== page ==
Diagram: Receiving a Message

final CountDownLatch latch = new CountDownLatch(1);

final XMLMessageConsumer cons = session.getMessageConsumer(new XMLMessageListener() {

    public void onReceive(BytesXMLMessage msg) {
        if (msg instanceof TextMessage) {
            System.out.printf("TextMessage received: '%s'%n",
        } else {
            System.out.println("Message received.");
        System.out.printf("Message Dump:%n%s%n",msg.dump());
        latch.countDown();  // unblock main thread

    public void onException(JCSMPException e) {
        System.out.printf("Consumer received exception: %s%n",e);
        latch.countDown();  // unblock main thread

The message consumer code uses a countdown latch in this hello world example to block the consumer thread until a single message has been received.

Then you must subscribe to a topic in order to express interest in receiving messages. This tutorial uses the topic tutorial/topic.

final Topic topic = JCSMPFactory.onlyInstance().createTopic("tutorial/topic");

Then after the subscription is added, the consumer is started. At this point the consumer is ready to receive messages.

try {
    latch.await(); // block here until message received, and latch will flip
} catch (InterruptedException e) {
    System.out.println("I was awoken while waiting");

Sending a message

Now it is time to send a message to the waiting consumer.

Diagram: Sending a Message

Establishing the publisher flow

In JCSMP, a message producer is required for sending messages to a Solace message router. Message Producers implement either the JCSMPStreamingPublishEventHandler or the JCSMPStreamingPublishCorrelatingEventHandler. The JCSMPStreamingPublishEventHandler is the simplest and is sufficient for sending direct messages to a Solace message router.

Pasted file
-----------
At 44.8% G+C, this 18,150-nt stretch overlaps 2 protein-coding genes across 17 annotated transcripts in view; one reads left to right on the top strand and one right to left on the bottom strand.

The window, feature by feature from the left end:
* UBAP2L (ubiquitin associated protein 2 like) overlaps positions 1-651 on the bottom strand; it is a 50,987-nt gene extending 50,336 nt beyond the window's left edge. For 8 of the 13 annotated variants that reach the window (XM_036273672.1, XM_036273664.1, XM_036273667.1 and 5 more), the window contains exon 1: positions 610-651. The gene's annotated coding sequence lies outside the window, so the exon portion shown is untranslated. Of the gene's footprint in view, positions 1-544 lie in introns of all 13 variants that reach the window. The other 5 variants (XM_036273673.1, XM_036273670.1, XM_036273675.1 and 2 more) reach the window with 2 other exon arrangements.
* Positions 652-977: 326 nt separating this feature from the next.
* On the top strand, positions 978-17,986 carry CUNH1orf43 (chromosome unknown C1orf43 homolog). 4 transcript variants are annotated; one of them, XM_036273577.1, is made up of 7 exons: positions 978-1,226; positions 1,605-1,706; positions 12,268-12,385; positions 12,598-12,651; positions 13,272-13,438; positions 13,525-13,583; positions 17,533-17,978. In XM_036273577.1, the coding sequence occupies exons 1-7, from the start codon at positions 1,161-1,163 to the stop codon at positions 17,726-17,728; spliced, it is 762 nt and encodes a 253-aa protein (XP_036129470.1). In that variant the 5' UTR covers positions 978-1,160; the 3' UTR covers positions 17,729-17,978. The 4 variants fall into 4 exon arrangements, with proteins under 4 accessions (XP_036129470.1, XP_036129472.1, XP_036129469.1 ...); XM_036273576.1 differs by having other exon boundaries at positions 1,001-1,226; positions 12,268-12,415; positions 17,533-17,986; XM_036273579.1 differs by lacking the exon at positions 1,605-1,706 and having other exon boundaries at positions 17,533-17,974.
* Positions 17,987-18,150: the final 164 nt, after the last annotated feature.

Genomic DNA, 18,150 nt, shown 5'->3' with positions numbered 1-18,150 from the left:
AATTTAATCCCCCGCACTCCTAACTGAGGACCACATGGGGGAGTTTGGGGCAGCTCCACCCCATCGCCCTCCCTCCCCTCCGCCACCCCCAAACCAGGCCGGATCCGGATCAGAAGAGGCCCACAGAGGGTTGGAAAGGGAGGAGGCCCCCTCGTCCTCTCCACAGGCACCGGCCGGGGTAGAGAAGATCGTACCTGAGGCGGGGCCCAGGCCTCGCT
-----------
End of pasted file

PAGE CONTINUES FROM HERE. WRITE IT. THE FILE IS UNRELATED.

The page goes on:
XMLMessageProducer prod = session.getMessageProducer(new JCSMPStreamingPublishEventHandler() {

    public void responseReceived(String messageID) {
        System.out.println("Producer received response for msg: " + messageID);

    public void handleError(String messageID, JCSMPException e, long timestamp) {
        System.out.printf("Producer received error for msg: %s@%s - %s%n",

The above code will print out any callbacks received from the Solace API by the application.

Creating and sending the message

To send a message, you must create a message and a topic. Both of these are created from the JCSMPFactory. This tutorial will send a Solace Text message with contents “Hello world!”.

final Topic topic = JCSMPFactory.onlyInstance().createTopic("tutorial/topic");
TextMessage msg = JCSMPFactory.onlyInstance().createMessage(TextMessage.class);
final String text = "Hello world!";

At this point the producer has sent a message to the Solace message router and your waiting consumer will have received the message and printed its contents to the screen.


The full source code for this example is available in GitHub. If you combine the example source code shown above results in the following source:

Getting the Source

This tutorial is available in GitHub. To get started, clone the GitHub repository containing the Solace samples.

git clone
cd solace-samples-java-jcsmp


The build instructions in this tutorial assume you are using a Linux shell. If your environment differs, adapt the instructions.

Building these examples is simple. You can simply build the project using Gradle.

./gradlew assemble

This builds all of the Java Getting Started Samples with OS specific launch scripts. The files are staged in the build/staged directory.

Running the Sample

If you start the TopicSubscriber, with the required arguments of your Solace messaging, it will connect and wait for a message.

$ ./build/staged/bin/topicSubscriber <host:port> <client-username>@<message-vpn> [client-password]
TopicSubscriber initializing...
Connected. Awaiting message...

Then you can send a message using the TopicPublisher with the same arguments. If successful, the output for the producer will look like the following:

$ ./build/staged/bin/topicPublisher <host:port> <client-username>@<message-vpn> [client-password]
Topic Publisher initializing...
Connected. About to send message 'Hello world!' to topic 'tutorial/topic'...
Message sent. Exiting.

With the message delivered the subscriber output will look like the following:

Received message:
Destination:         Topic 'tutorial/topic'
Class Of Service:    COS_1
DeliveryMode:        DIRECT
Binary Attachment:   len=12
48 65 6c 6c 6f 20 77 6f 72 6c 64 21           Hello world!

The received message is printed to the screen. The TextMessage contents was “Hello world!” as expected and the message dump contains extra information about the Solace message that was received.

You have now successfully connected a client, subscribed to a topic and exchanged messages using this topic.